In most cases, the only option for dealing and with unused and obsolete pesticides stocks is to destroy them. But destroying pesticide waste is neither cheap nor technically simple. Destruction processes vary depending on the type of contaminant. But in general high temperature incineration is the is the most widely used method .
FAO understands that the incineration of hazardous waste is not without its problems. It can create toxic emissions, and although these emissions are relatively low compared to many other sources, they are nevertheless measurable. The incineration process also leaves ash that is hazardous and the filters that remove the toxic emissions become toxic.
While incineration is not the perfect solution, doing nothing is also not an option. The very real threat to health and environment that obsolete pesticides pose in developing countries, demands urgent solutions. The technology to deal with hazardous chemical waste safely does not currently exist in most developing countries. Providing temporary solutions such as repackaging and storage in the hope that a better solution will emerge in the foreseeable future is unacceptable since long terms security and integrity of the pesticides and their containers cannot be guaranteed. The search for environmentally benign destruction technologies has also so far been unsuccessful and therefore at present the only available technology for the destruction of most obsolete pesticides is dedicated high temperature incineration.
FAO will always ensure that in projects where it provides technical advice or appoints companies to destroy obsolete pesticides the destruction facilities used are licensed and monitories by competent authorities. The facilities must also have a proven successful track record of operating to recognized standards. Before agreeing to send hazardous waste for treatment at any facility FAO carries out a technical evaluation of the facility and its operators.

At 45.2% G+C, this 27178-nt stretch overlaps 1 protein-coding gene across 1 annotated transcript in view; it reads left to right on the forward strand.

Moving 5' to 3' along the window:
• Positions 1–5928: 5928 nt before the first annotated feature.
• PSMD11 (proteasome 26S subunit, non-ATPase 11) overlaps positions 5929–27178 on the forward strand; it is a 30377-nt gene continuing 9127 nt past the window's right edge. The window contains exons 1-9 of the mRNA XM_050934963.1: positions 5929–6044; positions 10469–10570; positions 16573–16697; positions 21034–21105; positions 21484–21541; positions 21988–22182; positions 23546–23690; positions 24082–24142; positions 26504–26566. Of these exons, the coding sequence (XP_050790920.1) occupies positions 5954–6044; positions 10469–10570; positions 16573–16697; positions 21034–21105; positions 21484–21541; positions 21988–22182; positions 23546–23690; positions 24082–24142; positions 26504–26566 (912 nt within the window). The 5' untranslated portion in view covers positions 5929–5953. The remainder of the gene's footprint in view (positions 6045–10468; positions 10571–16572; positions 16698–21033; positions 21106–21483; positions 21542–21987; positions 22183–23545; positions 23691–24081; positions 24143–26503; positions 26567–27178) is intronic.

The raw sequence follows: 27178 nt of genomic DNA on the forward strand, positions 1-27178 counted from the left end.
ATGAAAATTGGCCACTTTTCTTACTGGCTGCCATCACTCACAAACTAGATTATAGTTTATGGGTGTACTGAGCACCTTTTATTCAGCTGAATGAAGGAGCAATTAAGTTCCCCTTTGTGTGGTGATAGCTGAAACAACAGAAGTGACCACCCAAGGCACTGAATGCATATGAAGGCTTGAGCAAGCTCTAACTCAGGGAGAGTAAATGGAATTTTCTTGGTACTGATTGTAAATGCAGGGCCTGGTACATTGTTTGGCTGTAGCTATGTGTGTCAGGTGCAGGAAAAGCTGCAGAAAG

FAO is always on the lookout for alternatives to incineration and has offered tenders to vendors and operators of different destruction technologies, but so far no viable proposal has been received. UNIDO is working with the Global Environment Facility to promote the development of non-combustion destruction technologies for POPs chemicals which may also be applicable to obsolete pesticides in the future.
Currently, only Europe allows the import of pesticide waste for incineration. European incineration facilities are presently operating at under capacity, so prices are competitive. The market situation is liable to change however, and incineration prices may vary.
Some argue that building incinerating facilities in developing countries would reduce costs, help create industrial infrastructure and allow these countries to take charge of their own problems.
FAO is wary of this approach. Obsolete pesticide stockpiles are a critical problem that requires an immediate solution. Once solved, FAO's goal is to ensure that the problem does not recur. Disposal of obsolete pesticide stocks is essential, but it is just as important is prevention. If we succeed there, then building new facilities in developing countries is a wasted effort.
Developing countries may indeed need to develop their waste management infrastructure to deal with hazardous wastes. However, the obsolete pesticide stockpiles that FAO helps countries to dispose of represent a one-off problem. Countries must assess their long term waste management needs on the basis of a comprehensive analysis of ongoing waste streams from industry, hospitals, agriculture and other sectors and develop appropriate solutions. The mandate of FAO extends to the management of pesticides throughout their life-cycle. In order to deal with waste management countries should consult with other UN agencies such as UNIDO or UNEP.
The objective of the FAO programme is to remove obsolete pesticides but sometimes disposal isn't the only way of dealing with obsolete pesticides stocks. Chemical analysis may show that the product can be reformulated and used for other purposes. In some cases, the product may still be effective but no longer needed. There may be ways of matching the unwanted supply in one country to the demand in another.